Groups criticize Japan’s tolerance of child pornography, call for stricter laws
Dismayed at what they call Japan’s entrenched tolerance of child pornography, organizations fighting the practice petitioned welfare minister Yasuhisa Shiozaki on Wednesday for legal revisions to crack down further on the sexual abuse of minors.
The move came after a revised child prostitution and pornography law took effect in July, outlawing private ownership of obscene products involving both male and female children under the age of 18.
But the stepped-up law, under which violators will face criminal penalties, including up to one year in prison or a maximum fine of ¥1 million, has so far done little to rectify Japan’s notoriously tepid attitude toward reining in child pornography, the petitioners told a news conference in Tokyo.
“Photo albums and DVDs depicting nudity of preteen children are still out on the shelves publicly and adult men pack events where they can shake hands and take photos with these idols or even hug them,” said lawyer Keiji Goto, who represents the nonprofit organization Think Kids.
These acts, the lawyer said, amount to sex abuse against children and the victims are bound to feel humiliation as they grow older when they start to realize the true meaning of what they went through.
“There is no denying that Japan remains a country tolerant of child pornography,” the petition says.
The petition for a stricter child welfare law was signed by organizations including Think Kids, the anti-human trafficking NPO Lighthouse and People Against Pornography and Sexual Violence (PAPS). The groups are calling for changes to the outdated law, which outlaws forcing those under 15 years of age to participate in acts such as serving sake and performing acrobatics for the purposes of public entertainment, acts that no longer reflect the reality of child abuse in today’s society, Goto said.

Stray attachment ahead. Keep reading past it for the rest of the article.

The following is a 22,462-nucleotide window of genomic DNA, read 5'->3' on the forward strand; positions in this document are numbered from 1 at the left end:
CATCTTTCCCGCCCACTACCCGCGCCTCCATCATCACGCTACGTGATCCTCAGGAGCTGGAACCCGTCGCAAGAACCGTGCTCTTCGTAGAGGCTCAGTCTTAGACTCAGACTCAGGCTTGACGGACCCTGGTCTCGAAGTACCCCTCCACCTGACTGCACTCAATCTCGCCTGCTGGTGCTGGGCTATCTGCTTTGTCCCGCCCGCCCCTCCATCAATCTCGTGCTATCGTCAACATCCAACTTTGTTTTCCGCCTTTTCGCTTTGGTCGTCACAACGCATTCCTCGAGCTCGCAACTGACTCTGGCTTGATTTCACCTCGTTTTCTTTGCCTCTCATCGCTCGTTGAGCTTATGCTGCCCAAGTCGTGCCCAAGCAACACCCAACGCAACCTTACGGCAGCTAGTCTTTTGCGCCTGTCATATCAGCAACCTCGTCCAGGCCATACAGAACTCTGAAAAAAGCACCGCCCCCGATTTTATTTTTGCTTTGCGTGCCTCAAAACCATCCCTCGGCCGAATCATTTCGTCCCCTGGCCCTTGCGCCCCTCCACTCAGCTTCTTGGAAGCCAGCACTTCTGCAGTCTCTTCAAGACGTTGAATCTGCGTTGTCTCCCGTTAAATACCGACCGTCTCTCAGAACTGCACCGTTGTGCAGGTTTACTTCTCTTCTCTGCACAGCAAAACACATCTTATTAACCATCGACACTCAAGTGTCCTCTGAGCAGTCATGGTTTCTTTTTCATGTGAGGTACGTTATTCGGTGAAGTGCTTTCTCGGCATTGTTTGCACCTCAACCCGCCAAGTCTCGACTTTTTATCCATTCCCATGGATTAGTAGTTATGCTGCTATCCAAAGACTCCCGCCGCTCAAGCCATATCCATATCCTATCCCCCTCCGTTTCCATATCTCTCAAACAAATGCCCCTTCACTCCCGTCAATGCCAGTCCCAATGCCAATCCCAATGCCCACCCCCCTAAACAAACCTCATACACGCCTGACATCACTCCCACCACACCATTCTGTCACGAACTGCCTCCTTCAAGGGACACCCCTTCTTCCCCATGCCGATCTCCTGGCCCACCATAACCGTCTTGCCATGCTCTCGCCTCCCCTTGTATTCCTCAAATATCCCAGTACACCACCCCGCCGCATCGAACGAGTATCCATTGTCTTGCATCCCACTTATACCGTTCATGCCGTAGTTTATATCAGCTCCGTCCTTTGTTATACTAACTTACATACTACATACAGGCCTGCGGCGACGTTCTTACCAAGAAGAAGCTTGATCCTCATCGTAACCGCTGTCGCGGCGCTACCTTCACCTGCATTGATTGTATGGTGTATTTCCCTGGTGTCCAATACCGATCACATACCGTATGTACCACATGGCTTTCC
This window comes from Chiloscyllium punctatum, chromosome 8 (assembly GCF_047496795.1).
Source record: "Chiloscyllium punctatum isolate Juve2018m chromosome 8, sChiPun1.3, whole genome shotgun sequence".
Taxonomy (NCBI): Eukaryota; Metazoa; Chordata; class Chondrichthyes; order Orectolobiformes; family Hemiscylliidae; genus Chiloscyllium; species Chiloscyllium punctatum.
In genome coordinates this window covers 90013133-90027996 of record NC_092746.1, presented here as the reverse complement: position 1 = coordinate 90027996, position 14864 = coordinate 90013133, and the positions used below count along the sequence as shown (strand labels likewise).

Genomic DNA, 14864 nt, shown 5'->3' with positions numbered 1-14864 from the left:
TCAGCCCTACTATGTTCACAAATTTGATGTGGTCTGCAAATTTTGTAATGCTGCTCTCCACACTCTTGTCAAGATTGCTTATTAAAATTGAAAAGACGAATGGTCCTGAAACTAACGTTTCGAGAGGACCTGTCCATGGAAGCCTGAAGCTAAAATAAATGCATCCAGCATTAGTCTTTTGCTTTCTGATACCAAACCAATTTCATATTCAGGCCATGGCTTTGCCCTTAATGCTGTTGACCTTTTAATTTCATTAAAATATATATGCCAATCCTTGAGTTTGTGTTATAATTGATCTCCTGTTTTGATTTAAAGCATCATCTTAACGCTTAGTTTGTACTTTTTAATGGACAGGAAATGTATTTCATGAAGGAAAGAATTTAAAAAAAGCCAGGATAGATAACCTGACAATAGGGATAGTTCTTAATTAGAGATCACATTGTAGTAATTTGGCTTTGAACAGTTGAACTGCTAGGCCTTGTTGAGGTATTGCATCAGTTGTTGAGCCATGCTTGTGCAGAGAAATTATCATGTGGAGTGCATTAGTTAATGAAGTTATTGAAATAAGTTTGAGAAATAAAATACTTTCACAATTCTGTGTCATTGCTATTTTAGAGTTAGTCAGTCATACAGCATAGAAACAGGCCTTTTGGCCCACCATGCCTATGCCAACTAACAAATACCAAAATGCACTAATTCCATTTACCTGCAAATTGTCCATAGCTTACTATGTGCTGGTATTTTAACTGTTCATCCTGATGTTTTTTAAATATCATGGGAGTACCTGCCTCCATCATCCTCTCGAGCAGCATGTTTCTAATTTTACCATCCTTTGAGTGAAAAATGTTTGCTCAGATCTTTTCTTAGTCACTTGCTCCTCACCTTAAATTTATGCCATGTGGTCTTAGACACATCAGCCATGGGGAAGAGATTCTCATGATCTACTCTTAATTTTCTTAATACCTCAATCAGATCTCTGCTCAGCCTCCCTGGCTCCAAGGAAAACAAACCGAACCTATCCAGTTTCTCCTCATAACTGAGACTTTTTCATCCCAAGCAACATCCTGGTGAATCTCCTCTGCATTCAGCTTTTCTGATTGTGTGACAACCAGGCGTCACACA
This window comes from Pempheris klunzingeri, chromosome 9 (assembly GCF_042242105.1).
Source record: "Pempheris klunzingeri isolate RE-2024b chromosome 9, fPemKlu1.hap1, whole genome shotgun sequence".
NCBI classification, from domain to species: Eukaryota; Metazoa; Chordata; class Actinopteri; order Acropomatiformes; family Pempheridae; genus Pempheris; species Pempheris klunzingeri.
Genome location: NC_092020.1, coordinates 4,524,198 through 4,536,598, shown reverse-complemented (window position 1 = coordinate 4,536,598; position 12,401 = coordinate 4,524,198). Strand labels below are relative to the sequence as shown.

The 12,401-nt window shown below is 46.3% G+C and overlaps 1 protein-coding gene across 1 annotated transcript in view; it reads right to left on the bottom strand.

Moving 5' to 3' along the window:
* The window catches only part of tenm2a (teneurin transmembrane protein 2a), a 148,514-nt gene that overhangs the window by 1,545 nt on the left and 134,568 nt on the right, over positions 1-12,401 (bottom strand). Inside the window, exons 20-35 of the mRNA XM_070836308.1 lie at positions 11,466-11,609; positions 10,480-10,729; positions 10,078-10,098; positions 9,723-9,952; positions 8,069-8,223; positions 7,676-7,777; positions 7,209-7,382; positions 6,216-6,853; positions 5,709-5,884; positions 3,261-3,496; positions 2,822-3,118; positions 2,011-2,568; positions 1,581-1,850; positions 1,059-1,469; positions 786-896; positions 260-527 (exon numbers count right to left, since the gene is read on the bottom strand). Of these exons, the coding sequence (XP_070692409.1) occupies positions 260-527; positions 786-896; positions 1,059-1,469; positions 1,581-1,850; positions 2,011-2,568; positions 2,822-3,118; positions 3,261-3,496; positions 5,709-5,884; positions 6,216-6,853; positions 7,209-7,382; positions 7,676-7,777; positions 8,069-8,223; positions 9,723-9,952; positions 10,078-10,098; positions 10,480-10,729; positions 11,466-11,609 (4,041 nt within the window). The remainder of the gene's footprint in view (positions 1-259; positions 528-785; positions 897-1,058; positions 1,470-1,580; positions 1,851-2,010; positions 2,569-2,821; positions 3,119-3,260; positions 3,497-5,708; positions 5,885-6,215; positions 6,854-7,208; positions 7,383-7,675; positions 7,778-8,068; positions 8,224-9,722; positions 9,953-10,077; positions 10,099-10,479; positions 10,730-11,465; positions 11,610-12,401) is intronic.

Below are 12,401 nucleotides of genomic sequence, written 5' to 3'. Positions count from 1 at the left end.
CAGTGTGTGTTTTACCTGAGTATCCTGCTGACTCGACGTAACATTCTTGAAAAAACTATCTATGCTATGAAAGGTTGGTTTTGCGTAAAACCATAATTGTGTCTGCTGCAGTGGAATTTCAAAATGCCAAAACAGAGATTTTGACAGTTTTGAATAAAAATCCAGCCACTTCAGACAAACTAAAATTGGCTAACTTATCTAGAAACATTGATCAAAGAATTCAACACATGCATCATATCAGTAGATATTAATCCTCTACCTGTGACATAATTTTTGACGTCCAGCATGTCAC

The petition also argues that the law should be revised to ban the distribution and sale altogether of “images and footage involving nudity of children aged under 15″ and their commercial involvement in acts such as “massaging,” “lying alongside,” and “taking a stroll” with customers for the purpose of causing sexual arousal.
It also called for similar revision to a child abuse prevention law because in some cases children are forced into these acts by their parents, the petitioners said.
“Japan has been recognized by the international community as being more fraught with human trafficking compared to other developed countries,” said intercultural communications specialist Mari Christine, who heads Asian Women&Children’s Network.
“What I’m worried is that in the lead-up to the 2020 Olympic Games, traffickers who want to take advantage of such a situation in Japan will infiltrate the nation under the guise of being tourists.”